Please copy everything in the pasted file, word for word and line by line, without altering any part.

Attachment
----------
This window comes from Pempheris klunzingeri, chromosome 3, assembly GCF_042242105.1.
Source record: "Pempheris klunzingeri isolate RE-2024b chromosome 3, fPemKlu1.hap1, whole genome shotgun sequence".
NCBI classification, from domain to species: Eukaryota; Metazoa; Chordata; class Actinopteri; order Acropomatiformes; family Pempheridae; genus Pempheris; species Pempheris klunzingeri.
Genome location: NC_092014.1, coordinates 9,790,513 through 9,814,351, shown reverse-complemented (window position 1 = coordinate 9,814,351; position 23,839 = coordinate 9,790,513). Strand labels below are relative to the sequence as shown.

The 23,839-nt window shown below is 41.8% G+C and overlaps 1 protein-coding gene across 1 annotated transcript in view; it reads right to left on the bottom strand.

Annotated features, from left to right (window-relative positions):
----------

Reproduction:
This window comes from Pempheris klunzingeri, chromosome 3, assembly GCF_042242105.1.
Source record: "Pempheris klunzingeri isolate RE-2024b chromosome 3, fPemKlu1.hap1, whole genome shotgun sequence".
NCBI classification, from domain to species: Eukaryota; Metazoa; Chordata; class Actinopteri; order Acropomatiformes; family Pempheridae; genus Pempheris; species Pempheris klunzingeri.
Genome location: NC_092014.1, coordinates 9,790,513 through 9,814,351, shown reverse-complemented (window position 1 = coordinate 9,814,351; position 23,839 = coordinate 9,790,513). Strand labels below are relative to the sequence as shown.

The 23,839-nt window shown below is 41.8% G+C and overlaps 1 protein-coding gene across 1 annotated transcript in view; it reads right to left on the bottom strand.

Annotated features, from left to right (window-relative positions):